Author Topic: The Man Who Was Never Free (excerpt)  (Read 88 times)

Offline NothingName1

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The Man Who Was Never Free (excerpt)
« on: May 20, 2018, 07:44:22 PM »
The man who was never free

Dr Rudolph Ilesley, a man who was widely regarded by all who knew him, as a prudent and practical man; a little bombastic in his speech; softened, however, by a slightly nervous delivery. He possessed an air, both proud and stately, despite his small stature, which was, as it were, elevated by the close-inset of piercing, be-speckled eyes; suggesting a creature of high intelligence and discernment.  Above all, Rudolph regarded orderliness and punctuality, as virtues that all men, despite their class or station, should strive to honour, as the bedrock upon which all civility is conducted. Anyone who failed in this respect was simply an oaf. As such, there was nothing more displeasing to Ruldoph then to admit a patient into his practice—for, Rudolph was an orthodontist—who was tardy, or behind-time. And though, he would never call a man an oaf; he would nevertheless, greet his belated patient by regarding his gold watch in amazement, even giving it a few raps with his finger, in disbelief. This is as far as his timid nature would permit and, in all the years of practicing his craft in the dreary, rain-soaked and almost forgotten galleria of shops, balustrades, plazas, moribund with lines of interurban expressways; this eccentric, simple-hearted man, had never been known to utter a single disagreeable word; to lose his temper, and conversely, never to have expressed joy or conviction in very much at all. All was simply: as it was, and ought to be.

One day, however, Rudolph began to cry. He later imagined, this sudden attack would not have so appalled him, if he were not at the time in the process of examining a patient—a young boy—for realignment. On his drive home, he pondered whether it was the sight of boy's crowded teeth— brought on a by a fractured jaw which he had seen so many times before; and which, moreover, were showing signs of progress— that had hailed such an uncommon fit. He recalled how the fit had first manifested as a knot in the pit of his stomach, then, erupted forth with such force, he was unsure, whether he were indeed crying, or laughing. He had concealed the first sobs with a battery of coughs and sputters; until they finally breached forth in such an uncontrollable torrent of tears, as to wrack his body in pure sorrow. Sorrow? No. It could not have been sorrow. Nerves. But I don't feel nervous. He inspected his face in the Rear View Mirror, a bleary-eyed red devil stared back at him. It's true, I don't look well. But that's only shame. I'm burning up in shame! How I had to settle that poor boy, who thought his condition was incurable. Rudolph gritted his teeth, he could not believe he had been so unprofessional.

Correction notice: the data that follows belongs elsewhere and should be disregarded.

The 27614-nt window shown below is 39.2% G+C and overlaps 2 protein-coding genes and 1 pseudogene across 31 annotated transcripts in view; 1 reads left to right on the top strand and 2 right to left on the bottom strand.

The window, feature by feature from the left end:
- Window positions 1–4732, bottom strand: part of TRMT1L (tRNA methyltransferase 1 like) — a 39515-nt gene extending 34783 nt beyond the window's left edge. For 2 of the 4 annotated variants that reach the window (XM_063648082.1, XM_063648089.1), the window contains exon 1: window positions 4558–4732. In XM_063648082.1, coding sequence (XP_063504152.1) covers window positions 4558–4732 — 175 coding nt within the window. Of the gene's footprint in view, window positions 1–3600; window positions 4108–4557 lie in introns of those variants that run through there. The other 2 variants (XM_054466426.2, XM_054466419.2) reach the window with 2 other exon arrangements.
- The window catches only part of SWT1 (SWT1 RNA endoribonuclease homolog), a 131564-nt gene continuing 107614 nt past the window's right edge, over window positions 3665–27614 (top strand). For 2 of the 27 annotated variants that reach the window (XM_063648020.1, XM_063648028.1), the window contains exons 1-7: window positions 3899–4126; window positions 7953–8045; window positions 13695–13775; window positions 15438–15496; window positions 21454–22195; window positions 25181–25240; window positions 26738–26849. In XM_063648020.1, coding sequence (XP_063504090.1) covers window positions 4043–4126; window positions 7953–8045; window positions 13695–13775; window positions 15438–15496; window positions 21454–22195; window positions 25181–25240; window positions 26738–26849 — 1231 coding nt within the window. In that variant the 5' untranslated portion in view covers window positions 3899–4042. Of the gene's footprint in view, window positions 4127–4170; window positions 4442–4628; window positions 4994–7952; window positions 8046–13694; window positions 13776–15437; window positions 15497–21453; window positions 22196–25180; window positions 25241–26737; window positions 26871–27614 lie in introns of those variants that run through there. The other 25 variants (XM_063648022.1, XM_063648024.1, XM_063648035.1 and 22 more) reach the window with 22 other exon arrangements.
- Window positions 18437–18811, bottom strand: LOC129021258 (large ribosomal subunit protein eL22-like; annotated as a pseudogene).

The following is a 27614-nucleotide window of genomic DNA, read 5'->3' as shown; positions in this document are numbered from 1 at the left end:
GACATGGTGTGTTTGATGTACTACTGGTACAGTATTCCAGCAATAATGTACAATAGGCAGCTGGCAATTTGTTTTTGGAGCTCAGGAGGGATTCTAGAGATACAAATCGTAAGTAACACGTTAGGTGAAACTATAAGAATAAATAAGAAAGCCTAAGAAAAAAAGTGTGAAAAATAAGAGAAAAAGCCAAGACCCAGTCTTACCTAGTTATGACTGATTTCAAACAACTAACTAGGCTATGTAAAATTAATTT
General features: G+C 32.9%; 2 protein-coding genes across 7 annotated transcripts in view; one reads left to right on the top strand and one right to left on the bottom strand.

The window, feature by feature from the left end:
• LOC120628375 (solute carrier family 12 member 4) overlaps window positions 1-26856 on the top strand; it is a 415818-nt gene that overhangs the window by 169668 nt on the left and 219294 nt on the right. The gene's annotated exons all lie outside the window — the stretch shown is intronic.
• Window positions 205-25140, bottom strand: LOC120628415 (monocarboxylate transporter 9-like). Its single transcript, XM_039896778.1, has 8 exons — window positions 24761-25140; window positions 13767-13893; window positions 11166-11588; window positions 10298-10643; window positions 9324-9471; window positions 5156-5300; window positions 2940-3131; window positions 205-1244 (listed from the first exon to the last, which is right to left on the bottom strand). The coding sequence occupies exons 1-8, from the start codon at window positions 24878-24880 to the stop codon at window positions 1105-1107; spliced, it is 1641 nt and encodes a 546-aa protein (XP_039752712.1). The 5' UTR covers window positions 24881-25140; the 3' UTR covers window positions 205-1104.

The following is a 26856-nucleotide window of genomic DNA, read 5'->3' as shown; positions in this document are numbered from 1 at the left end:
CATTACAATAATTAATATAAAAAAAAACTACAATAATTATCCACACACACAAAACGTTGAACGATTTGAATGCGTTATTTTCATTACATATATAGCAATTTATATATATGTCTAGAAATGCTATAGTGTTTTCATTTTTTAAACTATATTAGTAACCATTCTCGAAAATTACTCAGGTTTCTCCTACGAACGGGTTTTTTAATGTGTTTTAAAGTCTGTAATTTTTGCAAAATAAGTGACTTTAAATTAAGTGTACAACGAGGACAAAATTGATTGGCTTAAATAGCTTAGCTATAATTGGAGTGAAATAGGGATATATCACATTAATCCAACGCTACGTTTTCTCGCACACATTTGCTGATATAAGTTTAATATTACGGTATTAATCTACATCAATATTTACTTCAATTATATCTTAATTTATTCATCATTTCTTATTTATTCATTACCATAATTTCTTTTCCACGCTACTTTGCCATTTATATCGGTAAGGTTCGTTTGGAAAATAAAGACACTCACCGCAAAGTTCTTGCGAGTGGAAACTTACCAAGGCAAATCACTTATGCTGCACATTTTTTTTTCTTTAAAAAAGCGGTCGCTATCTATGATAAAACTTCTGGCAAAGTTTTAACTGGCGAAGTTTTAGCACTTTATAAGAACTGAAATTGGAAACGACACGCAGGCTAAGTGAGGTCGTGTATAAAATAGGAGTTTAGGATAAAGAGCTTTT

The route to Great Horkesley was jammed; the radio blared an acetone song, as a welcome breeze from the open window soothed his temper: “I'm gonna use myself, It's happened all before. And in all these years. I've never known more. Than I see...” Rudolph began to laugh; he was laughing as the sunset hit his eyes, as the engines of a passing motorcade drowned out the music. He was laughing still, as the lights turned green. At the interchange he swerved dangerously over to the hard shoulder, since he was laughing so hard his sides hurt; doubled with laughter, eyes closed, he gasped for air. In panic, Rudolph rolled out of his car, clawing the turf, his airways blocked by riotous laughter. When, at last, the laughter ceased, Rudolph, for the longest time, embraced himself; like a fetus, and wept, until his tears ran dry.
In this world, that never changes.

          “What are you doing with that ghastly thing?” Agatha shrieked, fanning the air, as if to ward of an evil vapor.
           “This... I found in the garage,” Rudolph replied with a hint of pride, surveying the painting, “I painted it in college, before I decided on Mclindent. I was experimenting with split-complementaries, but, somehow, I see something in it now—I was thinking beneath the stairwell. What do you say?”
           “I'd say you're mad! ugh, the eyes! It looks positively demonic! Rudolph, I love you, dearly. But I will not tolerate that painting in this house; not for a moment.” Agatha bellowed below, as she crossed from the atop the stairs to the bathroom, readying for the evening's dinner with the Altschuls.   

   “Aggy, I think it will be good for me.” Rudolph cried, feeling a resentment that he need must shout to be heard above the noise of her hairdryer. He clenched his fist: “ I don't feel I create anything anymore. Yes, there was the butterfly house, and the bird house, and the gemology... stuff. Just, stuff. But I don't create anymore.”
   “I can't hear, you! What about the bird house!” She cried above the dryer. Suddenly, it cut off. “Have you spoken to Gerrard about your crying thing.”


   Rudolph did not dignify a response.
« Last Edit: May 21, 2018, 10:04:03 AM by NothingName1 »